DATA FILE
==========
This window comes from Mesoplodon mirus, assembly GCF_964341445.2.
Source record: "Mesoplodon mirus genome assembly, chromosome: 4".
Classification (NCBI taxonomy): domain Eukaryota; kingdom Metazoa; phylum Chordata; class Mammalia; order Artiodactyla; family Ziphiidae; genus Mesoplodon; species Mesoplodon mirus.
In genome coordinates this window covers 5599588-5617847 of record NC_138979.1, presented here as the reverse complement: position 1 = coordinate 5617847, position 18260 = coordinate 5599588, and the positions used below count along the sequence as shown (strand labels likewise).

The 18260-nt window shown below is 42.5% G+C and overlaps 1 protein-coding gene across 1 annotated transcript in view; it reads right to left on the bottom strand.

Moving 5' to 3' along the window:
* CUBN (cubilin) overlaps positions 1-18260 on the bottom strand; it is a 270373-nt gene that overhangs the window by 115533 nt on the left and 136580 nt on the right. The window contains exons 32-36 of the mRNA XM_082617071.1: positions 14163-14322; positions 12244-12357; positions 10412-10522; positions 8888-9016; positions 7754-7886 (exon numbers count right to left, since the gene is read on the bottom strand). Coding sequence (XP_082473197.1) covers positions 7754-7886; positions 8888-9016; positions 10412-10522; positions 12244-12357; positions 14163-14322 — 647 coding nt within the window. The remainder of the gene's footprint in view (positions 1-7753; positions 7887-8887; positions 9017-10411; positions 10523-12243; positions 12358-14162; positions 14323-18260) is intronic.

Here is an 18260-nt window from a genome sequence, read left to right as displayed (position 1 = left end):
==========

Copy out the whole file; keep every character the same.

This window comes from Mesoplodon mirus, assembly GCF_964341445.2.
Source record: "Mesoplodon mirus genome assembly, chromosome: 4".
Classification (NCBI taxonomy): domain Eukaryota; kingdom Metazoa; phylum Chordata; class Mammalia; order Artiodactyla; family Ziphiidae; genus Mesoplodon; species Mesoplodon mirus.
In genome coordinates this window covers 5599588-5617847 of record NC_138979.1, presented here as the reverse complement: position 1 = coordinate 5617847, position 18260 = coordinate 5599588, and the positions used below count along the sequence as shown (strand labels likewise).

The 18260-nt window shown below is 42.5% G+C and overlaps 1 protein-coding gene across 1 annotated transcript in view; it reads right to left on the bottom strand.

Moving 5' to 3' along the window:
* CUBN (cubilin) overlaps positions 1-18260 on the bottom strand; it is a 270373-nt gene that overhangs the window by 115533 nt on the left and 136580 nt on the right. The window contains exons 32-36 of the mRNA XM_082617071.1: positions 14163-14322; positions 12244-12357; positions 10412-10522; positions 8888-9016; positions 7754-7886 (exon numbers count right to left, since the gene is read on the bottom strand). Coding sequence (XP_082473197.1) covers positions 7754-7886; positions 8888-9016; positions 10412-10522; positions 12244-12357; positions 14163-14322 — 647 coding nt within the window. The remainder of the gene's footprint in view (positions 1-7753; positions 7887-8887; positions 9017-10411; positions 10523-12243; positions 12358-14162; positions 14323-18260) is intronic.

Here is an 18260-nt window from a genome sequence, read left to right as displayed (position 1 = left end):